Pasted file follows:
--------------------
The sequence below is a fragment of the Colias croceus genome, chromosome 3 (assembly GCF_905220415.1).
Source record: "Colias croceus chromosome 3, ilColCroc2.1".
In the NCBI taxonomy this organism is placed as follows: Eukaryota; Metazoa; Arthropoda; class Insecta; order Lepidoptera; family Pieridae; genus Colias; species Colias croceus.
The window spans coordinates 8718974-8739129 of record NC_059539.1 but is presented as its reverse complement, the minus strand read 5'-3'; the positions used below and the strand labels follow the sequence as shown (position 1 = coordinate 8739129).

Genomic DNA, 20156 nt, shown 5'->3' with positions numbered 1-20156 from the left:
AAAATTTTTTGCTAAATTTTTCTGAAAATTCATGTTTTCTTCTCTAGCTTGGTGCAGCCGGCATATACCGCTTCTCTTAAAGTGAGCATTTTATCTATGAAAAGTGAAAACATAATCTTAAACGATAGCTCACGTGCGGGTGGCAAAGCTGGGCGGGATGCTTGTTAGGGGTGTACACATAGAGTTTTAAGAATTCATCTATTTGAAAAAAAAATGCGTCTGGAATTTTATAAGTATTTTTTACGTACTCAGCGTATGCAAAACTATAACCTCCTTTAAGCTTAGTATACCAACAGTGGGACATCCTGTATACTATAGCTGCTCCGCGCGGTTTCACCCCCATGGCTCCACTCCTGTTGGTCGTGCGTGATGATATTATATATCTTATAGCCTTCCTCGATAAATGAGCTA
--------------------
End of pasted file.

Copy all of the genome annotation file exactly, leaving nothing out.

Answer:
The sequence below is a fragment of the Colias croceus genome, chromosome 3 (assembly GCF_905220415.1).
Source record: "Colias croceus chromosome 3, ilColCroc2.1".
In the NCBI taxonomy this organism is placed as follows: Eukaryota; Metazoa; Arthropoda; class Insecta; order Lepidoptera; family Pieridae; genus Colias; species Colias croceus.
The window spans coordinates 8718974-8739129 of record NC_059539.1 but is presented as its reverse complement, the minus strand read 5'-3'; the positions used below and the strand labels follow the sequence as shown (position 1 = coordinate 8739129).

Genomic DNA, 20156 nt, shown 5'->3' with positions numbered 1-20156 from the left:
AAAATTTTTTGCTAAATTTTTCTGAAAATTCATGTTTTCTTCTCTAGCTTGGTGCAGCCGGCATATACCGCTTCTCTTAAAGTGAGCATTTTATCTATGAAAAGTGAAAACATAATCTTAAACGATAGCTCACGTGCGGGTGGCAAAGCTGGGCGGGATGCTTGTTAGGGGTGTACACATAGAGTTTTAAGAATTCATCTATTTGAAAAAAAAATGCGTCTGGAATTTTATAAGTATTTTTTACGTACTCAGCGTATGCAAAACTATAACCTCCTTTAAGCTTAGTATACCAACAGTGGGACATCCTGTATACTATAGCTGCTCCGCGCGGTTTCACCCCCATGGCTCCACTCCTGTTGGTCGTGCGTGATGATATTATATATCTTATAGCCTTCCTCGATAAATGAGCTA